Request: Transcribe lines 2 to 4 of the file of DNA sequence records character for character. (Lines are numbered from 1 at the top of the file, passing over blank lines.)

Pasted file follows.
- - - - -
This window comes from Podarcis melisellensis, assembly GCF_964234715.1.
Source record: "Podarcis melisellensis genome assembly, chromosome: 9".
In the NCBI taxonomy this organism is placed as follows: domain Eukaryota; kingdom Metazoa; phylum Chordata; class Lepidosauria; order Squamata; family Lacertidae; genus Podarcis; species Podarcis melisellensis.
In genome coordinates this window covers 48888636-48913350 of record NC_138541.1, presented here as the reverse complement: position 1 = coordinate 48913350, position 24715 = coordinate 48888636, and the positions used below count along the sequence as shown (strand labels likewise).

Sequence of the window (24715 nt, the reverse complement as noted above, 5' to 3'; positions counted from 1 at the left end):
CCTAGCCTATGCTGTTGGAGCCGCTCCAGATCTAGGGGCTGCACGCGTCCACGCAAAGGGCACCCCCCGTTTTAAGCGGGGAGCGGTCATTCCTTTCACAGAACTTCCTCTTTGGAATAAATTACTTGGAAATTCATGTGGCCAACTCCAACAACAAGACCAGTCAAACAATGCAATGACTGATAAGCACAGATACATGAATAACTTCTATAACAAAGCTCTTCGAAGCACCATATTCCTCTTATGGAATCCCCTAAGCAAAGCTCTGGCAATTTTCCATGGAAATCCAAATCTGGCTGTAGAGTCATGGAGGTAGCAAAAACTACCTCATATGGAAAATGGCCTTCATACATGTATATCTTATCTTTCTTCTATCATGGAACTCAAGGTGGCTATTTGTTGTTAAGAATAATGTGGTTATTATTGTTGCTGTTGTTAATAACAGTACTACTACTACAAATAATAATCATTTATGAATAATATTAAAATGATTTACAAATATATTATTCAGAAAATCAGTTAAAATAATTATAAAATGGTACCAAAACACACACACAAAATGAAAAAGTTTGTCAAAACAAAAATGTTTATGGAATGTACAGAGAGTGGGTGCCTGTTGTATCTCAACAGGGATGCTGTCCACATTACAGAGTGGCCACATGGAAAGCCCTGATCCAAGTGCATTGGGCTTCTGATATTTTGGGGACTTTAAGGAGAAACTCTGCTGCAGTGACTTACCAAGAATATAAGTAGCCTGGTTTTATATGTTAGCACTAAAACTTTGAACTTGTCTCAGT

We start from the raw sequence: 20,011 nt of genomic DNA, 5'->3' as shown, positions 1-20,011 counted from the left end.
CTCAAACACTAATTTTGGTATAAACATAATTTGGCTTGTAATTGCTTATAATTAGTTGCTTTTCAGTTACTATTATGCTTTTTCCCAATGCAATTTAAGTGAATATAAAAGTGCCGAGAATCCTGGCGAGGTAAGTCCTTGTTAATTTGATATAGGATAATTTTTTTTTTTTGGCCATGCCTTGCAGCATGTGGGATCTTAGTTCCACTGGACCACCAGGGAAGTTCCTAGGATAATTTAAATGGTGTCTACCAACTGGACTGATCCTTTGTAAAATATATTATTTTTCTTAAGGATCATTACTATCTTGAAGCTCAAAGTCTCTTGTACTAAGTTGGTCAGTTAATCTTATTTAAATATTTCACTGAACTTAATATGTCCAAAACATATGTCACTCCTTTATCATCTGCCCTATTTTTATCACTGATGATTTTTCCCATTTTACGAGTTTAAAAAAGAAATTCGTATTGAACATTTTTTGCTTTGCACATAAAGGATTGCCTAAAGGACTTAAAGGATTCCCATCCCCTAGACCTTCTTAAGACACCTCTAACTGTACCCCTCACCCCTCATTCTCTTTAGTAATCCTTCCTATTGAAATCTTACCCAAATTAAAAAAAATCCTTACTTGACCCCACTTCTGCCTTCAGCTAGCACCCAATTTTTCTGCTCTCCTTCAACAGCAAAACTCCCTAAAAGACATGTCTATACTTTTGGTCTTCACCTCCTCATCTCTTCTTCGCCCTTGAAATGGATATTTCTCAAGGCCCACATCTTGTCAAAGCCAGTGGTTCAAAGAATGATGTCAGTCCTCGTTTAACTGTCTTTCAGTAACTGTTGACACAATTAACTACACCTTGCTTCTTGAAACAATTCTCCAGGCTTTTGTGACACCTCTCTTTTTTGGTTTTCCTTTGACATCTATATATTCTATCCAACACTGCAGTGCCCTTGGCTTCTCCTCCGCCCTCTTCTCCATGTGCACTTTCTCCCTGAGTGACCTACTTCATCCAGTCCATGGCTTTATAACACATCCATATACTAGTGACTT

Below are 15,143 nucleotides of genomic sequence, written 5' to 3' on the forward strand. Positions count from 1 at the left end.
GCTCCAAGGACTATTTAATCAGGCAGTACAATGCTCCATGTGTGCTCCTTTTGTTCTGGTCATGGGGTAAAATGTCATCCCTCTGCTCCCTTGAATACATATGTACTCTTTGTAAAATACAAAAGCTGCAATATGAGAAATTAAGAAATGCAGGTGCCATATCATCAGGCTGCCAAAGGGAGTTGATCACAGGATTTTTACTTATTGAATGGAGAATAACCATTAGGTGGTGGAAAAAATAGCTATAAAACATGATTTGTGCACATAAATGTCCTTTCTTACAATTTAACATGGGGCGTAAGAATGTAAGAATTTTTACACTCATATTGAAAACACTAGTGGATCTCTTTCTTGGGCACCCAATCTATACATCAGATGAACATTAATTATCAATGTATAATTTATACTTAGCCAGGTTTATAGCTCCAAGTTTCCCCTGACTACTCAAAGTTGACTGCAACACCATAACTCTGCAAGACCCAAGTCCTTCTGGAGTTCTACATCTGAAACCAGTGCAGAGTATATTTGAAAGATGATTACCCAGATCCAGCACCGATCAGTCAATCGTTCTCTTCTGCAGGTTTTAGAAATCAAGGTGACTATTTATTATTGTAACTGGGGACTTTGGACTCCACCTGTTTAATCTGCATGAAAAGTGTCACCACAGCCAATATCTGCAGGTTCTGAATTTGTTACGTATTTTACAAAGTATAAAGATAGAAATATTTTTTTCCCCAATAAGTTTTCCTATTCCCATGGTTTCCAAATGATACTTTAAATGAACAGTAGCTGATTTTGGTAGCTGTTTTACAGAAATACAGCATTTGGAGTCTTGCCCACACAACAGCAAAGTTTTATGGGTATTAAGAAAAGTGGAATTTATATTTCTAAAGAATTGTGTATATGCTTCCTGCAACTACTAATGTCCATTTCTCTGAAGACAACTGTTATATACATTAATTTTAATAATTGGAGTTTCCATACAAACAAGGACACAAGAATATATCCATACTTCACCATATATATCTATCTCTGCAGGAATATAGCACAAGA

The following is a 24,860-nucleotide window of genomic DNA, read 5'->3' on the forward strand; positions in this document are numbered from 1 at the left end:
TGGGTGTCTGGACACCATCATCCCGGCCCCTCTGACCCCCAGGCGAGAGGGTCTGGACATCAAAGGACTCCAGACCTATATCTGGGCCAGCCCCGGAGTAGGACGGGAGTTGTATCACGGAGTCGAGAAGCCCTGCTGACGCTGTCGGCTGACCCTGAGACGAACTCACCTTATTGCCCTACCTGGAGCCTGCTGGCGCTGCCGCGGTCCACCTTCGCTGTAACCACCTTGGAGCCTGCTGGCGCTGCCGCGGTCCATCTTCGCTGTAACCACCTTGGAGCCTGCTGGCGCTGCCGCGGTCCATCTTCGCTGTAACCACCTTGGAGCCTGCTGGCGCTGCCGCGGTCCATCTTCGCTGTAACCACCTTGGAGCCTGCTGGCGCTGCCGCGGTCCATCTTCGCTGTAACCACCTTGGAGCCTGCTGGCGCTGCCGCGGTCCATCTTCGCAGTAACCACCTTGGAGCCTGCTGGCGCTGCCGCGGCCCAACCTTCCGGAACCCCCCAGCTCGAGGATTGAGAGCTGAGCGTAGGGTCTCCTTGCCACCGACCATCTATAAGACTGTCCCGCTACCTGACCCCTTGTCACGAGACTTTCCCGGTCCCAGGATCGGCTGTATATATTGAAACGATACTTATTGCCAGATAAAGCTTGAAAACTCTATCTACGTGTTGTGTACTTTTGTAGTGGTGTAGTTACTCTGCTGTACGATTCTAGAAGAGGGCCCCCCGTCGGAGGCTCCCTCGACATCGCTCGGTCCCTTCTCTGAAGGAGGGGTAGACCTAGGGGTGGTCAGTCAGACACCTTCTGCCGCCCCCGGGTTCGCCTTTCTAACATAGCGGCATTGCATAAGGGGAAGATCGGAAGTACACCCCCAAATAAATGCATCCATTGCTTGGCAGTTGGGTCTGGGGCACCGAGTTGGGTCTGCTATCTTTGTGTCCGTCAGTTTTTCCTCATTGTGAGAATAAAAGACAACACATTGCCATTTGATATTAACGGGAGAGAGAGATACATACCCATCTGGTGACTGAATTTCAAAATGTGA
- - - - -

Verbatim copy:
Source record: "Podarcis melisellensis genome assembly, chromosome: 9".
In the NCBI taxonomy this organism is placed as follows: domain Eukaryota; kingdom Metazoa; phylum Chordata; class Lepidosauria; order Squamata; family Lacertidae; genus Podarcis; species Podarcis melisellensis.
In genome coordinates this window covers 48888636-48913350 of record NC_138541.1, presented here as the reverse complement: position 1 = coordinate 48913350, position 24715 = coordinate 48888636, and the positions used below count along the sequence as shown (strand labels likewise).